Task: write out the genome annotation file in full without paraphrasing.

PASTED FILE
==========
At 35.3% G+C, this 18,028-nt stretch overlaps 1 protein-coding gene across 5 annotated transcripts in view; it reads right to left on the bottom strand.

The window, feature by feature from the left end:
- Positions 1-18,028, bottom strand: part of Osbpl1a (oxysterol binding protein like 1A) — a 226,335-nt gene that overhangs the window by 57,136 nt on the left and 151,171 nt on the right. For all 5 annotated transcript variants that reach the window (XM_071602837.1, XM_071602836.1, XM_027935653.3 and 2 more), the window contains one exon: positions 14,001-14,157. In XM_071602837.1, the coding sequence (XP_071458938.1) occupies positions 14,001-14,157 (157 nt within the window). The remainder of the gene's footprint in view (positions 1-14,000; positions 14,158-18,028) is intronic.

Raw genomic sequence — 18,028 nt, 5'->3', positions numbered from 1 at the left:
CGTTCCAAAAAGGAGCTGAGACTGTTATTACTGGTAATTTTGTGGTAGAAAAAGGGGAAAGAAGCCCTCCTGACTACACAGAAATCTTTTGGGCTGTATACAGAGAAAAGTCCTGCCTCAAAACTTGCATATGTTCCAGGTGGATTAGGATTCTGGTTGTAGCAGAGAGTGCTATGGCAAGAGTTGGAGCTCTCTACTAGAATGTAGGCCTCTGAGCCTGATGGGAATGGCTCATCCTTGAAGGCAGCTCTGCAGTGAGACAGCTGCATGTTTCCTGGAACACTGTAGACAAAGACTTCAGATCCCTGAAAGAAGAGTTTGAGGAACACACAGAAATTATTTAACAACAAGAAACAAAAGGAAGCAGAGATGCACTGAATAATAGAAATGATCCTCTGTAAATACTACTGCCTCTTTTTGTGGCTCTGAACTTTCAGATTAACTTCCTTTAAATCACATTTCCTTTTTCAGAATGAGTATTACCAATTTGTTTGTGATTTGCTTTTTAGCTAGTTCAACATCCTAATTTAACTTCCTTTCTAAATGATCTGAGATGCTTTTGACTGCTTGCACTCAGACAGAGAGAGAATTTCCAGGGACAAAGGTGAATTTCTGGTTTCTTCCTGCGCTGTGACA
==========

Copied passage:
At 35.3% G+C, this 18,028-nt stretch overlaps 1 protein-coding gene across 5 annotated transcripts in view; it reads right to left on the bottom strand.

The window, feature by feature from the left end:
- Positions 1-18,028, bottom strand: part of Osbpl1a (oxysterol binding protein like 1A) — a 226,335-nt gene that overhangs the window by 57,136 nt on the left and 151,171 nt on the right. For all 5 annotated transcript variants that reach the window (XM_071602837.1, XM_071602836.1, XM_027935653.3 and 2 more), the window contains one exon: positions 14,001-14,157. In XM_071602837.1, the coding sequence (XP_071458938.1) occupies positions 14,001-14,157 (157 nt within the window). The remainder of the gene's footprint in view (positions 1-14,000; positions 14,158-18,028) is intronic.

Raw genomic sequence — 18,028 nt, 5'->3', positions numbered from 1 at the left:
CGTTCCAAAAAGGAGCTGAGACTGTTATTACTGGTAATTTTGTGGTAGAAAAAGGGGAAAGAAGCCCTCCTGACTACACAGAAATCTTTTGGGCTGTATACAGAGAAAAGTCCTGCCTCAAAACTTGCATATGTTCCAGGTGGATTAGGATTCTGGTTGTAGCAGAGAGTGCTATGGCAAGAGTTGGAGCTCTCTACTAGAATGTAGGCCTCTGAGCCTGATGGGAATGGCTCATCCTTGAAGGCAGCTCTGCAGTGAGACAGCTGCATGTTTCCTGGAACACTGTAGACAAAGACTTCAGATCCCTGAAAGAAGAGTTTGAGGAACACACAGAAATTATTTAACAACAAGAAACAAAAGGAAGCAGAGATGCACTGAATAATAGAAATGATCCTCTGTAAATACTACTGCCTCTTTTTGTGGCTCTGAACTTTCAGATTAACTTCCTTTAAATCACATTTCCTTTTTCAGAATGAGTATTACCAATTTGTTTGTGATTTGCTTTTTAGCTAGTTCAACATCCTAATTTAACTTCCTTTCTAAATGATCTGAGATGCTTTTGACTGCTTGCACTCAGACAGAGAGAGAATTTCCAGGGACAAAGGTGAATTTCTGGTTTCTTCCTGCGCTGTGACA